Executive Leadership

Most people think the key to being productive is working flat-out 100
percent of the time. Not so, says John Zenger, former chairman of the
Times Mirror Group.

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Gossip gets a bad rap, but it actually helps set norms and lets your
people feel as though they belong. In the process, they’ll also sort
out who’s trustworthy, talented and reliable, and who’s not. So, recognize the power of social ties to sustain your people during crunch times. Here’s what you can do:

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Sam Cooke and “Little Richard” Penniman were about as different as two African-American pop singers could be. As fate would have it, they toured England
together back in the early 1960s. And, when Penniman’s insecurities threatened the tour, it was Cooke who stepped in—quietly—to keep things going.

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Asked if he has a favorite hero from the Bible, noted Holocaust researcher and Nobel Peace Prize winner Elie Wiesel names Moses. So, what are we supposed to learn from Moses?

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Baseball fans could learn a lot about the game by listening to former
major league manager Tony Pena talk about it. Unfortunately, fans of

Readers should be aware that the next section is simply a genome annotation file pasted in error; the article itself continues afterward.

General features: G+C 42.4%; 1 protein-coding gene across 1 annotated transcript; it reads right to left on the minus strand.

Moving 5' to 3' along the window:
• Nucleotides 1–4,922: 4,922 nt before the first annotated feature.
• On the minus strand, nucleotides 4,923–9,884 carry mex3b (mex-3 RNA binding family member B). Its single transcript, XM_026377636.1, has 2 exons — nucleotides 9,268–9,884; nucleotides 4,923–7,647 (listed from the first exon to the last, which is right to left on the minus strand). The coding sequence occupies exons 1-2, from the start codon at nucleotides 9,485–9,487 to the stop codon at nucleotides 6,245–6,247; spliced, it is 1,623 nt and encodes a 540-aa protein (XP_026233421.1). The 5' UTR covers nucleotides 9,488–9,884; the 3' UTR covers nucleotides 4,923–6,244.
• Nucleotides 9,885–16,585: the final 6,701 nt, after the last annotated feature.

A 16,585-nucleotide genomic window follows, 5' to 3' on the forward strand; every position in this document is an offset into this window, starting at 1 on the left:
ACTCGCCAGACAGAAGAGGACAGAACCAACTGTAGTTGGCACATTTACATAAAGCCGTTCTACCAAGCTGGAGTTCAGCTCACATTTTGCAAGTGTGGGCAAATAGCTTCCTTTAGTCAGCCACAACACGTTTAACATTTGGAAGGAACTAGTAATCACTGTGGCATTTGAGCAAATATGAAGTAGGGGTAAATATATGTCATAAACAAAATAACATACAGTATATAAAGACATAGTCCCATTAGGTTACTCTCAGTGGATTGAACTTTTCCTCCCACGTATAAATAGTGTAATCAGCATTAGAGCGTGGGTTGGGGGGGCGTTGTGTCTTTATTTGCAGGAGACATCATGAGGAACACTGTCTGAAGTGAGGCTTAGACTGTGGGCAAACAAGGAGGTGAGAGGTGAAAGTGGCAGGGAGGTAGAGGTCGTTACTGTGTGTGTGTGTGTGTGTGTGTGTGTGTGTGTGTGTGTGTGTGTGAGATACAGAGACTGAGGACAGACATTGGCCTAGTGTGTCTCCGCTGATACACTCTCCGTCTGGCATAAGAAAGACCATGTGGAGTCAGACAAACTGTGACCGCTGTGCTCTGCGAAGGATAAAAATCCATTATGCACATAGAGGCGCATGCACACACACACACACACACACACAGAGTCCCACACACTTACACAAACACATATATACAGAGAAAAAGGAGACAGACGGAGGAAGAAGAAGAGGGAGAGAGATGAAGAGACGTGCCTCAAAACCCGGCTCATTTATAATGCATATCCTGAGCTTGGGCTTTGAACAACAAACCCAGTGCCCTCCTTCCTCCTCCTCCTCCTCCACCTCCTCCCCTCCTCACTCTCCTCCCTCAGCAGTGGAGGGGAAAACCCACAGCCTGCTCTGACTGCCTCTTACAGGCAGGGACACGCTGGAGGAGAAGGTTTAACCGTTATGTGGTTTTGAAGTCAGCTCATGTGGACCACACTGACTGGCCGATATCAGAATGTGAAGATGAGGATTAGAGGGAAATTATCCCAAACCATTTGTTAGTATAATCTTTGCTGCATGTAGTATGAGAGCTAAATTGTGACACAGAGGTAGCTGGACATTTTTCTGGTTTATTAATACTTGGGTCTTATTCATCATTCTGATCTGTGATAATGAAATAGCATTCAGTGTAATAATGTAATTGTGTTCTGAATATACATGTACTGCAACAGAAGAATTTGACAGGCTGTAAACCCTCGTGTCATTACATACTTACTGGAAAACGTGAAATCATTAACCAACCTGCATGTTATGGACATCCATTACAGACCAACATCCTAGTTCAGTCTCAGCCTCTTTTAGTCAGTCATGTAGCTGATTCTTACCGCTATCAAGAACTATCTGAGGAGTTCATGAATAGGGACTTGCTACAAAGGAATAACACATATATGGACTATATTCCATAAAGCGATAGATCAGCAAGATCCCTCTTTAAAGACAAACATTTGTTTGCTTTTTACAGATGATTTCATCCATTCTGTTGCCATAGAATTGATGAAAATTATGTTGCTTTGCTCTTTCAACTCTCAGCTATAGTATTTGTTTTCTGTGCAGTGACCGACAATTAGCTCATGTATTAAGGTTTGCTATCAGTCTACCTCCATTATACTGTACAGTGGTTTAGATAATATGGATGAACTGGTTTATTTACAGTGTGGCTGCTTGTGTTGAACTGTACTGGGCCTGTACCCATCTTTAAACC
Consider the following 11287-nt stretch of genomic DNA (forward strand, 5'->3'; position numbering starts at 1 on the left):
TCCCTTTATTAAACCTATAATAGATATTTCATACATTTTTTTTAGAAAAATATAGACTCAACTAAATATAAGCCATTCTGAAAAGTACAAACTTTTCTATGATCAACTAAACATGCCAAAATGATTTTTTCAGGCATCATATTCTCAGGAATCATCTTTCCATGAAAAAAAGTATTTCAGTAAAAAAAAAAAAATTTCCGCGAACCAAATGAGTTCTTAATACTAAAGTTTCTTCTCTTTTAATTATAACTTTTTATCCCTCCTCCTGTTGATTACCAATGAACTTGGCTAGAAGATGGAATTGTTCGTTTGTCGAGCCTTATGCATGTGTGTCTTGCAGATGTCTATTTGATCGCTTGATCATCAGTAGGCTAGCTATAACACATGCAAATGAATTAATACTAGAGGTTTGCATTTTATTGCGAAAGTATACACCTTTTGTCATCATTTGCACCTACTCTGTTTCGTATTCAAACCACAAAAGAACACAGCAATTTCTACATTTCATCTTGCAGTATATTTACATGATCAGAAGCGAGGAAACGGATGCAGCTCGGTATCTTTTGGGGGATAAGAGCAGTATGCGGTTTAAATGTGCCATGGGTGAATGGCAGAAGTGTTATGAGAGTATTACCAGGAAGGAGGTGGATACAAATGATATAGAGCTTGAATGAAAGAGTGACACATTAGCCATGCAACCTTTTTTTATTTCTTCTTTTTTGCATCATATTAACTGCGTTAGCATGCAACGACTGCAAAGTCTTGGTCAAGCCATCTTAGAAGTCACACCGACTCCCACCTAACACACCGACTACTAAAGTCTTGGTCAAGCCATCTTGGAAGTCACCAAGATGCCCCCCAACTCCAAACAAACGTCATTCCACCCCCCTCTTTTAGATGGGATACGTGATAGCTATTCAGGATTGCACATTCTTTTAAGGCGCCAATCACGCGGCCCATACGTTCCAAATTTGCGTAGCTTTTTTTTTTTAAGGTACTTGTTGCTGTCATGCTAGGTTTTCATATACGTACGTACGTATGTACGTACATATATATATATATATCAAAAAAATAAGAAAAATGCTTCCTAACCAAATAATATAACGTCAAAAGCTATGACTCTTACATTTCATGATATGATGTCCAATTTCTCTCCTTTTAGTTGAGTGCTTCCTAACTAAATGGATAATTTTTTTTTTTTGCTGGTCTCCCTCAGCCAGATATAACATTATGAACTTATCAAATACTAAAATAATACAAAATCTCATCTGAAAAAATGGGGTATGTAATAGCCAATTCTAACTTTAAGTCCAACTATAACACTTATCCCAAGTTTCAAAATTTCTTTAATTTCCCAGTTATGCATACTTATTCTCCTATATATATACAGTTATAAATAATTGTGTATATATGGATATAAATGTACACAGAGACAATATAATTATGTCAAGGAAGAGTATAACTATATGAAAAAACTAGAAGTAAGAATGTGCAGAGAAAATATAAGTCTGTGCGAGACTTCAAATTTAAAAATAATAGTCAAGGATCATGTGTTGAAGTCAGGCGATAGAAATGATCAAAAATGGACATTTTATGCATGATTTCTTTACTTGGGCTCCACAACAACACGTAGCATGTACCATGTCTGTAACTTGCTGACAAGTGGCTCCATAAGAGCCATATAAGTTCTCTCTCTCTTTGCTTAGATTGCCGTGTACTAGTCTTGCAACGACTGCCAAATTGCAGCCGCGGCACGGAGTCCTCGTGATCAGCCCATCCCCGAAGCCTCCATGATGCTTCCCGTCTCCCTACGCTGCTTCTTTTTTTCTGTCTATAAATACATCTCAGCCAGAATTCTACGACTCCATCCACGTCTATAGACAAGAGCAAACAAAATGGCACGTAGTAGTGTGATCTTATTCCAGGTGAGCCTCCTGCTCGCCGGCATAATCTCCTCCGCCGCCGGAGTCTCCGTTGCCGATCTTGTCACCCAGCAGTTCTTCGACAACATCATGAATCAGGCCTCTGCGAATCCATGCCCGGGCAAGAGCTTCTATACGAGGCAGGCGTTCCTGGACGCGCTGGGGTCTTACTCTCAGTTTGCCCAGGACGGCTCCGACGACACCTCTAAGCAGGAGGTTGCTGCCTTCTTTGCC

the Kansas City Royals never got the chance. But the way that Pena handled the following situation speaks volumes about his philosophy as a leader.

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Jorge Posada, Mariano Rivera, Derek Jeter and Bernie Williams. They’re the only guys who’ve played for the New York Yankees throughout
the team’s dazzling 10-year run featuring six American League
championships and four World Series titles. In a sport where continuity is rare, their friendship reinforces their leadership.

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Former Home Dept chief executive Bob Nardelli exemplifies some of the biggest rules of leadership:

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Angie Morgan and Courtney Lynch were among the only women in their
Marine Corps officer training school. The physical demands were tough,
but commanding men who’d never worked for a woman proved tougher. Morgan and Lynch excelled at it and now, they’re teaching other women.
Their workshops focus on four Marine-centric
ideas:

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When a problem doesn’t respond to solutions that have worked for you before, unlock your creativity with these approaches:

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It would have been easy for helicopter pilot Hugh Thompson Jr. to fly away from the scene of carnage. But he and his crew—appalled when they came upon their fellow U.S.
troops killing civilians in the Vietnamese village of My Lai— landed
their helicopter between the shooting soldiers and fleeing villagers,
pointed their guns at the Americans and told them to stop firing.

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